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Something to Live For, One Good Turn and other stories

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Something to Live For, One Good Turn and other stories

Book title: Love Like A Woman and Other
Stories
Author: Razinat T Mohammed
Pagination: 120
Publisher: Kraft Books Limited
Reviewer: Adeniyi Taiwo Kunnu

 

The human heart is as deep as complex, and when it comes to matters of the woman heart, the discourse takes a unique turn in need of careful attention.

 

Razinat Mohammed in this work, ‘Love Like a Woman and other stories’, examines the multifarious fictional realities in the lives of different women, deftly navigating the planes of marriage, religion, culture and the vicissitudes that affect other lives.

 

With 11 stories in 120 gripping pages, the reader could never be left the same way because the pieces contained in one piece get one acquainted with the not-too-often examined daily or lifetime experiences of people. If only we knew the much we should, as someone once said, we would have done more to make the world better than we have it now.

 

From the first story, Razinat simply conveys delicious incidences and at times unsavoury glitches in ‘fine’ vocabulary. ‘Something to Live For’ gives needed premonition which later comes to the fore in the other stories.

 

Afi, hungry and tired descended into another realm which reveals her experiences as a woman married off against her will.

 

Failing in her bid to commit suicide and having been rescued by a stranger, her life continues for a brief moment in lonely forest. Razinat employs the stream of consciousness technique, demonstrating how often times we keep our fears at the subconscious, but present to the world the side which fits men’s acceptance.

 

Importantly, Afi chooses the real world where her torrid relationship with her spouse could not prevent her from getting back to the one person in her family where her only love still remains.

 

She could leave every other thing and move on with her life, but in this instance; the propelling force of love keeps her in. Her memories of Efida can wait, while the painful face-off with Uduma must be shrugged off. ‘Sterile Water’ takes the reader on another fictional journey in realistic representation.

 

Kulu’s life depicts one whose existence is enmeshed in destructive poverty. In a family of five children, jobless husband and offensive cultural practice which are obviously unfavourable to the plight of the mother who toils but gets incommensurate returns.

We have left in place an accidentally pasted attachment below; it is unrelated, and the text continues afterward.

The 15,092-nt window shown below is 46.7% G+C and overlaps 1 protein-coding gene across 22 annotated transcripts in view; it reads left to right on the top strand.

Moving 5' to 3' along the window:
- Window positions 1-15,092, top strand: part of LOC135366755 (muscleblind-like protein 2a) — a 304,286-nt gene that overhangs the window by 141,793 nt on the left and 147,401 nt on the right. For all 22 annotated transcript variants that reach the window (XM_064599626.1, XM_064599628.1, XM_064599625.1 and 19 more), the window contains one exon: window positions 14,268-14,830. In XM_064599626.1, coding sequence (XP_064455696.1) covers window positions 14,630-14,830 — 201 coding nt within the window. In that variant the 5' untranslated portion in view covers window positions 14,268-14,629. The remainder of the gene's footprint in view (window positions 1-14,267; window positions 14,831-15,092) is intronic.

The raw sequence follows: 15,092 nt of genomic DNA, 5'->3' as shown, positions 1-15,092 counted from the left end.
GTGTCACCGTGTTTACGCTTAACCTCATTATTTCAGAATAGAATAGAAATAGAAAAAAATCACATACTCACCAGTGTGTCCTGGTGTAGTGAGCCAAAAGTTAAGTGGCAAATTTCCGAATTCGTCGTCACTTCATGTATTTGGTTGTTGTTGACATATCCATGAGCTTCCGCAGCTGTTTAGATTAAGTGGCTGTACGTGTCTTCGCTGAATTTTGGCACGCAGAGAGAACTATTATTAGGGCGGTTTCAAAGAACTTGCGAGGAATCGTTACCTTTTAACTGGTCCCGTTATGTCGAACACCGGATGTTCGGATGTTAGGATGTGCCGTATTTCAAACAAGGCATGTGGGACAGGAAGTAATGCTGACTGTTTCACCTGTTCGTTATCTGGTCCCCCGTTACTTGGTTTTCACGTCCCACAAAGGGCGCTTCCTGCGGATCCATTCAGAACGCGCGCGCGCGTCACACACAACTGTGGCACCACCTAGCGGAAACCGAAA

This is a creative output which addresses, not only an area of general concern, but specific cultural distastes.

 

The third story, which also doubles as the title of the collection is ‘Love Like a Woman…’ takes this narrative a notch higher. Dije bears the burden of love by giving her life to a man whose mental state defies immediate or remote remedy.

 

The story describes the height of one’s love characterised by ‘ultimate sacrifice’, and in this wise it is a woman giving her life, having first lost the life of the unborn to the violence of a mentally unstable man. In “Laila”, Razinat gives new perspec tive to the weighty concerns of an erstwhile divorcee.

 

Overwhelmed by the stigma associated with being unmarried on the one side and the fear of being out of a second marriage of three months on the other, Laila contends with the disrespectful gateman in her new home, the pressured facilities, step-children rivalry, perceptions by the older wife and ultimately her sexual preferences.

 

The author keeps readers’ taste buds watered with “The U-Turn”. Here, a woman also finds herself on the receiving end of the pugilist.

 

A husband-to-be; a beautiful prospect in a daughter in-law; a dotting mother-in-law and the Achilles Heels of being overweight all come together causing flurry of emotions. So, when England came to Nigeria in the hope of a damsel, Sam got a shocker in eve’s daughter who has indulged beyond measure in ‘fatteners’.

 

In summary, Mary Rose does not have the Knight in any shining armour as hers. He, back to England, while the consolatory words of her mother in-law does nothing to change Sam’s mind.

 

“Beasts on Rampage” is another delicious read which queries the sanity of allowing the wild dwell amongst the urbane. There are circuses where wild animals are on display for fun, but having these carnivorous mammals in neighbourhoods gets a thumb down here.

 

Mohammed weaves her words around the humanity in people, touching on the unjust treatment of the average in society and arrives its zenith with the distaste that underlie her fictive presentation. She sure makes the reader wonder but in a maze of reading experiences.

 

‘One Good Turn’ is one of morality…, of a home gone apart…. of a child turned out and left on the streets…, of a father bereft of needful values and love and subsequent degeneration but eventual redemption of a dear life.

 

This story x-rays parents and parenting, while also exploring peer influences and workings around it. “Official Touts” rounds off this collection, and this story picks holes in the often mentioned fake police experiences. This piece regales readers with the stop and search on the roads by police and the check point experiences. A travelling family that parts with cash and kind; and then in turn receives some ‘change’ from the money stolen from them gets the reader’s needful attention.

 

This is an eye opener to stepping up the game in terms of security so as to keep men of the underworld on their toes.

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